Senior Research Fellow at the Institute of US and Canada at the Russian Academy of Sciences Vladimir Vasilyev told Nezavisimaya Gazeta this move is unlikely to yield anything productive, but it is a good means to discredit the US president, accusing him of pandering to Russia in the energy field. The expert notes that in 2022 the midterm elections to Congress will take place and most Senators, including those who signed Toomey’s letter, are seeking re-election and have started their fundraising campaign. "In this case, they demonstrated solidarity with the US business circles, which opposed Nord Stream 2 as a project contravening US business interests. The Republican Senators tell them: we understand you, we support you. And don’t forget us, support us," Vasilyev explained.
The commentator also sees a long-term political goal in Toomey’s move. "The Republicans are working on a scenario to possibly impeach Biden. They are looking for charges. Nord Stream 2 and the president’s stance on it could be one of these," he pointed out. It’s noteworthy that Trump’s first impeachment was initiated over Ukraine, [regarding] his attempts to ask Ukrainian President Vladimir Zelensky to provide proof against Biden. So, the accusation against the current leader over betraying Kiev's interests could have a symbolic meaning.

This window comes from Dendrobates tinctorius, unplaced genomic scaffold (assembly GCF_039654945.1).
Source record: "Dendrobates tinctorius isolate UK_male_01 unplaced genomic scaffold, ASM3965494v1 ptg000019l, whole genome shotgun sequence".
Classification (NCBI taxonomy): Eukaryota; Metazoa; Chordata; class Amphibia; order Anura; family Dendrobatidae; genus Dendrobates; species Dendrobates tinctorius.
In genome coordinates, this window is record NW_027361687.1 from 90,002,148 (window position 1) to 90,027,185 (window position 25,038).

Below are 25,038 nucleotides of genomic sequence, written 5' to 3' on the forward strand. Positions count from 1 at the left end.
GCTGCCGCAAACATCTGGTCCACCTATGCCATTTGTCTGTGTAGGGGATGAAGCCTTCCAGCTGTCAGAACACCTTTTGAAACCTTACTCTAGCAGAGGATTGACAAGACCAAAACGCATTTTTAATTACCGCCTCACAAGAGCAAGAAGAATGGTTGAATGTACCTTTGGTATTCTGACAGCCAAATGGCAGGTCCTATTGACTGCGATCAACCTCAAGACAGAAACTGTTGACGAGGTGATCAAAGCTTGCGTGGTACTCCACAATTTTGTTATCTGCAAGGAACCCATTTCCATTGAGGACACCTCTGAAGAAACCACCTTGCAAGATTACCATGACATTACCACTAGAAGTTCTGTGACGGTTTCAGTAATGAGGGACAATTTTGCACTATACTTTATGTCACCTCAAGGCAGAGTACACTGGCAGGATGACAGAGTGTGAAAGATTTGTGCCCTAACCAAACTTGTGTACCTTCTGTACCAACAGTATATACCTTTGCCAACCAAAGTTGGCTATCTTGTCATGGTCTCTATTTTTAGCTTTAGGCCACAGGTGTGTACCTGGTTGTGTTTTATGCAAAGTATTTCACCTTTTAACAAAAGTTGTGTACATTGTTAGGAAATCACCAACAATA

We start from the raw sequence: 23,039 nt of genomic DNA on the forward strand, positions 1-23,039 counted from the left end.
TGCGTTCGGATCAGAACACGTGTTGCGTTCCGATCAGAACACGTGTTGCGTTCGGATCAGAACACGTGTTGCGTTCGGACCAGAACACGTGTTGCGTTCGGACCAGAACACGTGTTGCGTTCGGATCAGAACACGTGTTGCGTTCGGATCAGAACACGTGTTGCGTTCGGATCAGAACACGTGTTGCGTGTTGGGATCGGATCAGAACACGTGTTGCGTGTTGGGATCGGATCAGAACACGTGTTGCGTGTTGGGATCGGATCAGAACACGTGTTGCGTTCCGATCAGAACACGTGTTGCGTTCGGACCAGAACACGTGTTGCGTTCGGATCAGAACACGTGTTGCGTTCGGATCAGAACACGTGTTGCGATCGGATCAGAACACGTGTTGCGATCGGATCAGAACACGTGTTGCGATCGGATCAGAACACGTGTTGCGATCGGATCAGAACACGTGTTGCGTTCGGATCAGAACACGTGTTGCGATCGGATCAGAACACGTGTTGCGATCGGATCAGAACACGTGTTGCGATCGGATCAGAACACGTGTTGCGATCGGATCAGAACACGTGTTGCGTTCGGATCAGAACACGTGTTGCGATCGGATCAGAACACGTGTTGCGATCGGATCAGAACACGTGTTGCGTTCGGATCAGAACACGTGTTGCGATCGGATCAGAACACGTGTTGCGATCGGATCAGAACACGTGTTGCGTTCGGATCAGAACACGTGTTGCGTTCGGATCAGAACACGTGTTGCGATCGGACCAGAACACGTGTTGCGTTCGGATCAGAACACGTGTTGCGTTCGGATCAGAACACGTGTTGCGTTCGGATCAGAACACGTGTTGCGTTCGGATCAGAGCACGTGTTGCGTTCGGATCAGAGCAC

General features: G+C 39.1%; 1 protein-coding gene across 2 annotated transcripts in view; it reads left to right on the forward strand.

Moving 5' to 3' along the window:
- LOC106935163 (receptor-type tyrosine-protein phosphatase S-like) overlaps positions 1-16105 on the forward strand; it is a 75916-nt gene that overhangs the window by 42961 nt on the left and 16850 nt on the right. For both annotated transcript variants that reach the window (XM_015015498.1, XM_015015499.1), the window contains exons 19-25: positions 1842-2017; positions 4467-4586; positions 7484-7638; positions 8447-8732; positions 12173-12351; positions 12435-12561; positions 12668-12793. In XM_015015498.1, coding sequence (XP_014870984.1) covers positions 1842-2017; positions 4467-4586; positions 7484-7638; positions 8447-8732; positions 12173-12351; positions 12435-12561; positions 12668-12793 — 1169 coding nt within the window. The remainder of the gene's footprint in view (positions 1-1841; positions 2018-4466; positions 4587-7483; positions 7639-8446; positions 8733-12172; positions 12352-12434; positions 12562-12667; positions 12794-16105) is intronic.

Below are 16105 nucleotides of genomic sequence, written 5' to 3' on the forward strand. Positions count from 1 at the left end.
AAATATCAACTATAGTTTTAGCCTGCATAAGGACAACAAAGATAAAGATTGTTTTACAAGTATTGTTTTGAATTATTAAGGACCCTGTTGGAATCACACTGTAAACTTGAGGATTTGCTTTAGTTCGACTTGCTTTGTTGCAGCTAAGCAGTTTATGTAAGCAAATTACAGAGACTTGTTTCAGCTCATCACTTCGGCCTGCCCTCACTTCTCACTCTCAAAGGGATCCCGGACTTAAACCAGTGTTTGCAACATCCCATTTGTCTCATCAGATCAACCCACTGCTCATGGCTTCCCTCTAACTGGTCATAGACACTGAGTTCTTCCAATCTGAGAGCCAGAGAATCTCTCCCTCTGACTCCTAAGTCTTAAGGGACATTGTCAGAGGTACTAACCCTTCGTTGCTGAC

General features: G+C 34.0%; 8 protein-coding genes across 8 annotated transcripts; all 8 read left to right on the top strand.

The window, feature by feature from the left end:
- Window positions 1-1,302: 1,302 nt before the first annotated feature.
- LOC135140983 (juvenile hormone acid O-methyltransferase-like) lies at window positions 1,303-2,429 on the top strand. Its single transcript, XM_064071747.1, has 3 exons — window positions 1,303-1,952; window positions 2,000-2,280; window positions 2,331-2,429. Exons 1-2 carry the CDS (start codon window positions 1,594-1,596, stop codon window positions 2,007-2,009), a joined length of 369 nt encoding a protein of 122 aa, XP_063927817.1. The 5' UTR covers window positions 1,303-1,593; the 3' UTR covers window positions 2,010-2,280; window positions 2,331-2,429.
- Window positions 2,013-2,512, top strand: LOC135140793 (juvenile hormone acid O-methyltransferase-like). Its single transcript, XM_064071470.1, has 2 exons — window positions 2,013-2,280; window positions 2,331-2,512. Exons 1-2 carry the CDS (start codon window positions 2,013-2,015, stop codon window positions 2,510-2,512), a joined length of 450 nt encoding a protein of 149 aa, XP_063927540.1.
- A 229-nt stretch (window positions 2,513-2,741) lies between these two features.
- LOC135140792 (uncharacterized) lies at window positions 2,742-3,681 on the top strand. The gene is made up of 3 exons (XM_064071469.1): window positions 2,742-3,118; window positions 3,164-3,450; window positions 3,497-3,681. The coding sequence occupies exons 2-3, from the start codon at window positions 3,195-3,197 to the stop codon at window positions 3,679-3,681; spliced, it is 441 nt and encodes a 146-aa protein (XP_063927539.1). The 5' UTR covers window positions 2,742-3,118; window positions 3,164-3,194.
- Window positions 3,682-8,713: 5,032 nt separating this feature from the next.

Izvestia: Gazprom up in arms over plans to shatter its export monopoly
A proposal by the Russian Economic Development Ministry to consider the issue on exports of small-scale LNG from Russia by issuing licenses on supplies abroad without coordinating with Gazprom has come under fire. The corporation believes that if the number of Russian LNG suppliers grows, competition between them will escalate. This could result in lower prices and a plunge in budget revenues. Besides Gazprom, just a few companies can supply LNG overseas with some restrictions, experts told Izvestia. The ministry notes that Russia has the opportunity for significant growth in LNG production in the coming decades and it could be spurred on by providing access to small suppliers.
"We see the example of a lobby battle between other gas producers and Gazprom. The first ones want to shatter Gazprom’s export monopoly step-by-step," said deputy chief of Alpari center Natalya Milchakova. Earlier, energy companies asked the president to allow them to export pipeline gas independently, saying they could reach an agreement with European companies on additional supplies, notes leading analyst at the National Energy Security Fund Igor Yushkov.
While Gazprom still has the advantage in pipeline gas exports, its rivals have started using step-by-step pressure tactics, the expert pointed out. "At first, they suggest getting rid of the monopoly on exports of small-scale LNG. And then the issue of pipeline supplies to the Eurasian Economic Union could be discussed," he said.